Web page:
If you're a homeowner, you could be in for a surprise.
And that’s because one in five homes has ‘earned’ more money by simply existing as bricks and mortar than the average worker has in the past year alone.
In other words, 4.6m privately-owned homes have jumped in value by more than £30,500, the average UK salary, in the past 12 months, our latest research shows.
Want to find out what proportion of homes have increased in value by more than the average salary in your area? Check out our handy tool.
What could this mean for you?
If you are thinking of moving, you may be surprised by how much your home is now worth, particularly if you want to trade up the property ladder.
Use our My Home experience to get an estimate of your home’s current value and see if it's time to sell.
“I’ve worked out that the amount we earned on our apartment is close to my salary and this enabled us to purchase a larger apartment”
Russell Maddison, 39 years old, and his wife Hyun Kim (known as Helen), currently live in Barratt London’s Hendon Waterside development in north London.
Just three years after purchasing their one-bedroom apartment, the couple has purchased a larger two-bedroom property in the same development. Maddison explains how.
"We were quite keen on moving into a regeneration area as it helped with our budget, and we did our research, looked at the plans and considered the potential of the whole area, not just what we could see at the time.
"The decision certainly paid off, because just three years later the one-bedroom apartment we had bought for £202,000 was now worth £320,000, thanks mainly to the boost in prices caused by the regeneration of the area.
"I’ve even worked out that the amount we earned on our apartment is close to my salary and this enabled us to purchase a larger two-bedroom apartment in the same development for £465,000.
"It’s a great feeling when you see the prices going up when you have bought at an early stage. But you do have to have a careful eye, you need to be able to see ahead, look at the plans and what is there in the pipeline and try to visualise the end product."
Top 10 areas where homes have ‘earned’ more than the average salary
|Area||Average salary||Average property value||Percentage of homes that have risen in value by more than the average salary in the past year||Number of homes that have risen in value by more than the average salary in the past year|
|Hastings, East Sussex||£25,800||£285,000||62%||18,000|
|Adur, East Sussex||£26,700||£382,000||60%||14,000|
|Mole Valley, Surrey||£30,400||£649,000||54%||17,000|
|Rother, East Sussex||£27,200||£358,000||51%||21,000|
|St Albans, Hertfordshire||£42,600||£663,000||46%||24,000|
|Bromley, south east London||£41,900||£552,000||45%||51,000|
|South Lakeland, Cumbria||£27,900||£295,000||45%||21,000|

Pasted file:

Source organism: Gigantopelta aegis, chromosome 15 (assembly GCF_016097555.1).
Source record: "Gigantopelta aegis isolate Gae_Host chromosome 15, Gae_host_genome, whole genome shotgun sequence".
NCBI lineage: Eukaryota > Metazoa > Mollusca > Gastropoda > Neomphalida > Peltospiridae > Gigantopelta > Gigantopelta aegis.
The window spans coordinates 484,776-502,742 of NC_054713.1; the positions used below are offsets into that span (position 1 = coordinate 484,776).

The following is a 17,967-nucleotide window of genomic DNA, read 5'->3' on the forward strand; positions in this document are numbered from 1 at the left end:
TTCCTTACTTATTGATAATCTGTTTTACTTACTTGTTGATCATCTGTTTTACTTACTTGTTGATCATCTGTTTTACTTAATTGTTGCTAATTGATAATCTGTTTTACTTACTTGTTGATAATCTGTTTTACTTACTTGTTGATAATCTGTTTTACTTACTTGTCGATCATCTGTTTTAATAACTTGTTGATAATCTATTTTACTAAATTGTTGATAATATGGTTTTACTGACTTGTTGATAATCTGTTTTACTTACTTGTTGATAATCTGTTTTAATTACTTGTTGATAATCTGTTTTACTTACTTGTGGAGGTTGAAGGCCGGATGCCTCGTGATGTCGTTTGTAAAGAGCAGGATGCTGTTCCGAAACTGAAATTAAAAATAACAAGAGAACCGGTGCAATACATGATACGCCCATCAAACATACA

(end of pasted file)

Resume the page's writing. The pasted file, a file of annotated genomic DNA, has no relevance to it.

Hastings in East Sussex has topped the ranking with the highest proportion of properties that have increased in value by more than the average pay packet during the past year at 62%, followed by Adur, also in East Sussex, at 60%.
The strong house price rises in these locations reflect the current trend among homeowners to relocate from urban to more rural areas during the pandemic.
Coastal locations were also popular, with 47% of properties in Dorset recording value increases that outstripped average salaries, while the rural locations of the Cotswolds and South Lakeland also made it into the top 10.
Another trend was strong price rises in commuter hotspots, with 54% of properties in Mole Valley, Surrey, increasing in price by more than the average salary, as did 46% of homes in St Albans and 45% in both Sevenoaks in Kent, and Bromley, south east London.
The regional picture
|Region||Average salary||Average property value||Percentage of homes that have risen in value by more than the average salary in the past year||Number of homes that have risen in value by more than the average salary in the past year|
|East of England||£31,500||£333,000||23%||514,000|
|Yorkshire & the Humber||£28,700||£183,000||17%||321,000|
Nearly one in four homes in London also increased in value by more than local pay during the past year, despite the fact that salaries in the capital are the highest in the UK at an average of £37,300.
Although house price growth in northern regions has been strong in percentage terms during the past year, the lower average values of properties there meant the gains have been lower in monetary terms.
Even so, nearly one in five properties in the north west saw price gains that outstripped average local pay.
Why is this happening?
Demand from potential buyers has been strong since the housing market reopened after the first national lockdown, with buyers looking for more space and a different lifestyle as they no longer had to commute to work on a daily basis.
The stamp duty holiday has also helped to fuel momentum in the housing market.
Gráinne Gilmore, head of research at Zoopla, said: "Hundreds of thousands of households have made the move into their new home over the last year.
"But activity has been so high, it has eroded the stock of homes for sale, which has put upward pressure on house prices, with values rising by up to 9% in some parts of the country."